Who should be allowed to speak on a university campus? This question has been the subject of debate during the last few years, especially as a growing sector of college students, faculty, alumni and other stakeholders have begun objecting to commencement speakers they say they find offensive. As that trend continued to rise, the Foundation for Individual Rights in Education (FIRE) has renamed the commencement period "Disinvitation Season."
In 2014, former Secretary of State Condoleezza Rice withdrew her acceptance of an honorary degree from Rutgers University in the face of protests from both students and faculty, while Brandeis University rescinded the offer of an honorary degree to women's rights activist Ayaan Hirsi Ali. Last fall, students at the University of California at Berkeley objected to the comedian Bill Maher receiving an honorary degree after hearing his reservations about extremist Islam.
An honorary degree is no small acknowledgment of achievement, and every award should be rigorously thought through. But should bestowing an honorary degree necessitate that the recipient fully align with the ideas of every faculty member or student? The offer of an honorary degree is an embrace of an element of someone's body of work. The revocation of an honorary degree is the rejection of a speaker as unfitting within the institution's moral teachings or mission statement.
Former New York City Mayor Michael Bloomberg, hardly a man of the right, devoted a portion of his commencement address at Harvard University to talking about the problem of liberal intolerance on the modern day college campus. "[I]t has been disturbing to see a number of college commencement speakers withdraw, or have their invitations rescinded, after protests from students and -- to me, shockingly -- from senior faculty and administrators who should know better," Bloomberg said. "In each case, liberals silenced a voice and denied an honorary degree to individuals they deemed politically objectionable."
The consequence, unfortunately, is an increasingly microscopic scrutiny to which commencement speakers are subjected for any and all potentially offensive remarks they may ever have uttered at any point in their lives.
The pattern of opposing "offensive" speakers has also extended to campuses more broadly. Libertarian scholar Charles Murray was disinvited from Azusa Pacific University after students complained that his appearance risked "hurting" faculty and students of color.
This week, the Pulitzer Prize-winning columnist, George Will, was the keynote speaker at the "Disinvitation Dinner," hosted by the William F. Buckley program at Yale.
In October, Will was disinvited from Scripps, a women's college, for challenging the way in which campuses were dealing with cases of alleged sexual assault. Colleges and universities "are learning that when they say campus victimizations are ubiquitous ("micro-aggressions," often not discernible to the untutored eye, are everywhere), and that when they make victimhood a coveted status that confers privileges, victims proliferate," Will wrote.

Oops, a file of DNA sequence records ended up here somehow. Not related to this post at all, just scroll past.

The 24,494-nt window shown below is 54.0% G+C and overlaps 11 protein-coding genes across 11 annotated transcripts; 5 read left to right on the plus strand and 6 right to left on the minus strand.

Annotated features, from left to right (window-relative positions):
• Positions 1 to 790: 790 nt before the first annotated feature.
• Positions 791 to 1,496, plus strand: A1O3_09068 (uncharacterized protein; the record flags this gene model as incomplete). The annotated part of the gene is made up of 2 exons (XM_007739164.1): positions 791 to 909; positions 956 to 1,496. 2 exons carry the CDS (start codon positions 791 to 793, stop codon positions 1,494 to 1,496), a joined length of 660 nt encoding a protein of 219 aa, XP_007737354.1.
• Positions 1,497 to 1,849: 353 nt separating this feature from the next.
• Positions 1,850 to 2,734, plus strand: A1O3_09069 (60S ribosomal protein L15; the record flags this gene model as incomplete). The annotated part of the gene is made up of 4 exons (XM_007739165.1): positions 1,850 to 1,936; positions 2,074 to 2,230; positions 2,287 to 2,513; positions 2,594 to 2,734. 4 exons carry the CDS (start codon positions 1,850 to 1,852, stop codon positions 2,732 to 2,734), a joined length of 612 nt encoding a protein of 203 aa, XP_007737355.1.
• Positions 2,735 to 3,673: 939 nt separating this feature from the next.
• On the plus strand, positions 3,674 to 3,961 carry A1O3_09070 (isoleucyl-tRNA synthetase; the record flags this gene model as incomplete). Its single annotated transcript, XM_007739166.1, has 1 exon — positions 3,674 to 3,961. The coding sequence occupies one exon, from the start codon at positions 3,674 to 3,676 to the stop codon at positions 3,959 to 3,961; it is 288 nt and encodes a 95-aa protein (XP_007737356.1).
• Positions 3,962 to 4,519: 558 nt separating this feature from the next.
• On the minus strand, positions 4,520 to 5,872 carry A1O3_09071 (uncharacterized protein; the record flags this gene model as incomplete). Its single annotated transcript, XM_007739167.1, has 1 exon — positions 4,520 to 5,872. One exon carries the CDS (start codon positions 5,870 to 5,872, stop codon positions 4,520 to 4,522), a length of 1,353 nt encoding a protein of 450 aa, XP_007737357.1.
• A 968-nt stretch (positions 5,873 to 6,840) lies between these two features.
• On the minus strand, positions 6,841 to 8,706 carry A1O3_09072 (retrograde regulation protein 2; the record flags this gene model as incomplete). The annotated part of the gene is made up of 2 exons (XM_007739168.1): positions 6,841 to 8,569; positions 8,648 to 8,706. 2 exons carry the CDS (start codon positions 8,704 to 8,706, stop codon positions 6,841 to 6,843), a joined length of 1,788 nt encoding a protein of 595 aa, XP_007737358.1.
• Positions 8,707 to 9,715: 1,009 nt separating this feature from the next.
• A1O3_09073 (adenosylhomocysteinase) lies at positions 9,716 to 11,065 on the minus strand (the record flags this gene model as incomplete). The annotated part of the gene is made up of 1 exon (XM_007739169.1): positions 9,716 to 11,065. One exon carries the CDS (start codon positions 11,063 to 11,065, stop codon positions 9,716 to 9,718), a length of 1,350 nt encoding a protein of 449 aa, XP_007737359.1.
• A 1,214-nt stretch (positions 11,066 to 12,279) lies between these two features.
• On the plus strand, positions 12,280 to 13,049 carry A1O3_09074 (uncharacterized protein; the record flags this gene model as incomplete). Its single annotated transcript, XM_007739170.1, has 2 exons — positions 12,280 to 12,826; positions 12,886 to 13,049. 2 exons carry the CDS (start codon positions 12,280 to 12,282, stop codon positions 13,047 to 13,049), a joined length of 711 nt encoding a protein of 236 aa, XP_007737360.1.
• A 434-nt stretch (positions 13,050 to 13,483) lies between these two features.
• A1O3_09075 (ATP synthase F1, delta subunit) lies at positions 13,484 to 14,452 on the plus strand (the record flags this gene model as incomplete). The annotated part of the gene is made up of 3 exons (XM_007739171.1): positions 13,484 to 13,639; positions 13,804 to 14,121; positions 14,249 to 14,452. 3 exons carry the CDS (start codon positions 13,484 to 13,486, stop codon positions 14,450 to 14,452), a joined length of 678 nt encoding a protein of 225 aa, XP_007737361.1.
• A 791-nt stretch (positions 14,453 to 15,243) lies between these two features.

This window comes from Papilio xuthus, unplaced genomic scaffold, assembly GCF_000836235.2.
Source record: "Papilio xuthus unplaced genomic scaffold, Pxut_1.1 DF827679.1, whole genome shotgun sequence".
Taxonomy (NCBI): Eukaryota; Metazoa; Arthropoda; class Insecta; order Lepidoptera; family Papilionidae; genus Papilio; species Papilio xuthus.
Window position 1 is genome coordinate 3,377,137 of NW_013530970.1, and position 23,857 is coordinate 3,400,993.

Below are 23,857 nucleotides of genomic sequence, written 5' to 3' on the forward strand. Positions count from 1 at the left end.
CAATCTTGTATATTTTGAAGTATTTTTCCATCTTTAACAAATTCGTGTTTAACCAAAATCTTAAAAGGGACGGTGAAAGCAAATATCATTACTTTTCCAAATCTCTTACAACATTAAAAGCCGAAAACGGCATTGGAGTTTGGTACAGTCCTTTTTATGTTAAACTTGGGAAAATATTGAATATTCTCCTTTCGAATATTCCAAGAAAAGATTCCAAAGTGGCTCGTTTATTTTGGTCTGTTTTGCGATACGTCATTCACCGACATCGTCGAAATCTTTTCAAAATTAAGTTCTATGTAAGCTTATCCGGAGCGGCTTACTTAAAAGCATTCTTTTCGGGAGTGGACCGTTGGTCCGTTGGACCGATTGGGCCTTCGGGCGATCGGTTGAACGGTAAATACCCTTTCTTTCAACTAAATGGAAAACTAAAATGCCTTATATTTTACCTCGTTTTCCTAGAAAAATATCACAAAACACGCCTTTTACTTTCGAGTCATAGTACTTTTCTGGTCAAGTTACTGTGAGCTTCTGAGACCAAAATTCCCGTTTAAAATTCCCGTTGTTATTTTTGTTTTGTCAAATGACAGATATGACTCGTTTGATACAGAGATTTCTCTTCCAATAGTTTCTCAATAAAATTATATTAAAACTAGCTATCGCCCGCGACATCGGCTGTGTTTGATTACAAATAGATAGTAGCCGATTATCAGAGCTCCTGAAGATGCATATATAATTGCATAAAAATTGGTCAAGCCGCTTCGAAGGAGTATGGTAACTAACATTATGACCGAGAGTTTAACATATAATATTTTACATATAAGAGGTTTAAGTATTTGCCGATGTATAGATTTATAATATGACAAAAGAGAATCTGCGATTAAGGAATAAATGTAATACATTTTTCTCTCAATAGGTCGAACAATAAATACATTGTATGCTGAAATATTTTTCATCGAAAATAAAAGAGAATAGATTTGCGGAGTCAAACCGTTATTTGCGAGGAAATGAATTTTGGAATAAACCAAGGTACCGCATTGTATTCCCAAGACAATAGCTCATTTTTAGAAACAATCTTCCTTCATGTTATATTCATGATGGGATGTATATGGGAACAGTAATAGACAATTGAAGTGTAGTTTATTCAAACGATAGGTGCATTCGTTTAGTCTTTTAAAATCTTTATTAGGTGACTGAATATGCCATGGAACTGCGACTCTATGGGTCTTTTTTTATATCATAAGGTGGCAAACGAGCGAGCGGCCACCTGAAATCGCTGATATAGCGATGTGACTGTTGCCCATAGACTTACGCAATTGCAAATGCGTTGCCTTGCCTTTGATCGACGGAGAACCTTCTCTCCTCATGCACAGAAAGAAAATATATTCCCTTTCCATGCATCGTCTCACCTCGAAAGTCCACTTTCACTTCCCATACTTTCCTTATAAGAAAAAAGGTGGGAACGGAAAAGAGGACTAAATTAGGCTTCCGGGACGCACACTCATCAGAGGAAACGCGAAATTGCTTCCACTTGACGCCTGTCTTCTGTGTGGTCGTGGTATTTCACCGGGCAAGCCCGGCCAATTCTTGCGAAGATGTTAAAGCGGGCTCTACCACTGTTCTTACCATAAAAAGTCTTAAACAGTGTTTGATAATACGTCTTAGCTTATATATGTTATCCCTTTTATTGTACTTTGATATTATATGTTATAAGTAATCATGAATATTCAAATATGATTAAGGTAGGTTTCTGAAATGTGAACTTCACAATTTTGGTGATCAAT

Will traced the concept of restricting other people's speech to Germany in the 19th century, and then addressed the current trend on campus of threats to free speech and the open exchange of ideas. He also commented on, more broadly, the appetite off-campus as well, especially in the political landscape.
He noted that the college campuses of today reveal who has "spine," the moral courage to stand up against mob-think to demand a strong, open, free exchange of ideas. Sadly, these individuals have become an increasingly smaller minority.
The idea that upholding free speech on campus requires "spine" is a scary indication of the world that academia is nurturing.
Encouragingly, there have been no disinvitees from the spring 2015 commencement season -- yet. What is not clear, however, is if everyone agrees with the chosen speakers, or if protestors have just given up. The unanimity comes as bit of a pleasant shock, given that universities nationwide, at considerable risk, have chosen to honor figures who have taken controversial stands or positions in the past.
Scheduled honorary degree recipients include former President George W. Bush (Southern Methodist University), Secretary of State Colin Powell (Rice University), and Ambassador Samantha Power (University of Pennsylvania). Former Secretary of State Condoleezza Rice will receive an honorary degree from the College of William and Mary on the heels of last year's debacle at Rutgers University.
Perhaps the lack of uproar, thus far, is the start of a new trend, and "Disinvitation Season" will become a movement of the past.
Censorship, for some, might prevent intellectual or emotional discomfort -- but sometimes these are as essential to a real education as professors.
The thought of blocking a speaker on campus -- let alone revoking the offer of an honorary degree -- should be abhorrent to anyone who values academic freedom, free speech and the courtesy of at least listening to statements with which one might -- or might not -- agree.
Daniel Mael, a senior at Brandeis University, is a fellow at the Salomon Center.